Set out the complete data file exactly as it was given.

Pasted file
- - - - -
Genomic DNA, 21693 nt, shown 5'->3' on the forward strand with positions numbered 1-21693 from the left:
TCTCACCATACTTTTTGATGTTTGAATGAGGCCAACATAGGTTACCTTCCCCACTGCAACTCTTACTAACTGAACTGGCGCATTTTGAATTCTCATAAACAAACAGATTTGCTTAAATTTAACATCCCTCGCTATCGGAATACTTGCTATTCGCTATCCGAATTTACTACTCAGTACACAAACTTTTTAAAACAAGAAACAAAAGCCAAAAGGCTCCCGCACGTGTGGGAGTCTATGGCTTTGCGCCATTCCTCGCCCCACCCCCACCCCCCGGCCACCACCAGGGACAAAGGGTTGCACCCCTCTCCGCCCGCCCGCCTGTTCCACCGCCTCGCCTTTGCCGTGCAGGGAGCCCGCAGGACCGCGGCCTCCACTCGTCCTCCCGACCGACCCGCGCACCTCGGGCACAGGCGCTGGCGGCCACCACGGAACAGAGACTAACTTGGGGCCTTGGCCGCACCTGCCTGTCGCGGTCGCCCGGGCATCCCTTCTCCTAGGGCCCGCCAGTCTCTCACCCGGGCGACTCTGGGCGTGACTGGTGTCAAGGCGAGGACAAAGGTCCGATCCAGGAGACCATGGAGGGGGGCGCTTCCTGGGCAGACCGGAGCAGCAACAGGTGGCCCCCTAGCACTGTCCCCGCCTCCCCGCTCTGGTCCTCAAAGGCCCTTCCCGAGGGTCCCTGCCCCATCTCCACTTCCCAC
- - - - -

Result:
Genomic DNA, 21693 nt, shown 5'->3' on the forward strand with positions numbered 1-21693 from the left:
TCTCACCATACTTTTTGATGTTTGAATGAGGCCAACATAGGTTACCTTCCCCACTGCAACTCTTACTAACTGAACTGGCGCATTTTGAATTCTCATAAACAAACAGATTTGCTTAAATTTAACATCCCTCGCTATCGGAATACTTGCTATTCGCTATCCGAATTTACTACTCAGTACACAAACTTTTTAAAACAAGAAACAAAAGCCAAAAGGCTCCCGCACGTGTGGGAGTCTATGGCTTTGCGCCATTCCTCGCCCCACCCCCACCCCCCGGCCACCACCAGGGACAAAGGGTTGCACCCCTCTCCGCCCGCCCGCCTGTTCCACCGCCTCGCCTTTGCCGTGCAGGGAGCCCGCAGGACCGCGGCCTCCACTCGTCCTCCCGACCGACCCGCGCACCTCGGGCACAGGCGCTGGCGGCCACCACGGAACAGAGACTAACTTGGGGCCTTGGCCGCACCTGCCTGTCGCGGTCGCCCGGGCATCCCTTCTCCTAGGGCCCGCCAGTCTCTCACCCGGGCGACTCTGGGCGTGACTGGTGTCAAGGCGAGGACAAAGGTCCGATCCAGGAGACCATGGAGGGGGGCGCTTCCTGGGCAGACCGGAGCAGCAACAGGTGGCCCCCTAGCACTGTCCCCGCCTCCCCGCTCTGGTCCTCAAAGGCCCTTCCCGAGGGTCCCTGCCCCATCTCCACTTCCCAC